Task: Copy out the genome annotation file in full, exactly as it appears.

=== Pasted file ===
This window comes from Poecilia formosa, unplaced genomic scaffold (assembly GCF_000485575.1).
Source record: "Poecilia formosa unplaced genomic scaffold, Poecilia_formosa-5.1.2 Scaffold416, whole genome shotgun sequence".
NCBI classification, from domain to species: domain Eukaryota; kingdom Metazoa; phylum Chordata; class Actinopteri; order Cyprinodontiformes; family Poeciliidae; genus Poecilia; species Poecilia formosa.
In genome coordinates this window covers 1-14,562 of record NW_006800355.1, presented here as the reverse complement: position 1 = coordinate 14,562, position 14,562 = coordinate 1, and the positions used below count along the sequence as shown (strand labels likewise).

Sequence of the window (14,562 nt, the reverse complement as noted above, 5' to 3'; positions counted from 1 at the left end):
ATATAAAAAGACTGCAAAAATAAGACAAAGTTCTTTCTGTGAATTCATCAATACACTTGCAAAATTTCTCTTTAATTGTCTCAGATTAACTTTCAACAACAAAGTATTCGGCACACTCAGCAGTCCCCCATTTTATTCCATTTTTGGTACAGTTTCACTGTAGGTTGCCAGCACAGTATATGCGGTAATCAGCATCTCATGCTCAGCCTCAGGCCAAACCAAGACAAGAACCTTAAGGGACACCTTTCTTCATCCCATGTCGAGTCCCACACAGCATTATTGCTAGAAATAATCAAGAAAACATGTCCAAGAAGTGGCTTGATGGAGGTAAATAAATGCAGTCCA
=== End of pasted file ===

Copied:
This window comes from Poecilia formosa, unplaced genomic scaffold (assembly GCF_000485575.1).
Source record: "Poecilia formosa unplaced genomic scaffold, Poecilia_formosa-5.1.2 Scaffold416, whole genome shotgun sequence".
NCBI classification, from domain to species: domain Eukaryota; kingdom Metazoa; phylum Chordata; class Actinopteri; order Cyprinodontiformes; family Poeciliidae; genus Poecilia; species Poecilia formosa.
In genome coordinates this window covers 1-14,562 of record NW_006800355.1, presented here as the reverse complement: position 1 = coordinate 14,562, position 14,562 = coordinate 1, and the positions used below count along the sequence as shown (strand labels likewise).

Sequence of the window (14,562 nt, the reverse complement as noted above, 5' to 3'; positions counted from 1 at the left end):
ATATAAAAAGACTGCAAAAATAAGACAAAGTTCTTTCTGTGAATTCATCAATACACTTGCAAAATTTCTCTTTAATTGTCTCAGATTAACTTTCAACAACAAAGTATTCGGCACACTCAGCAGTCCCCCATTTTATTCCATTTTTGGTACAGTTTCACTGTAGGTTGCCAGCACAGTATATGCGGTAATCAGCATCTCATGCTCAGCCTCAGGCCAAACCAAGACAAGAACCTTAAGGGACACCTTTCTTCATCCCATGTCGAGTCCCACACAGCATTATTGCTAGAAATAATCAAGAAAACATGTCCAAGAAGTGGCTTGATGGAGGTAAATAAATGCAGTCCA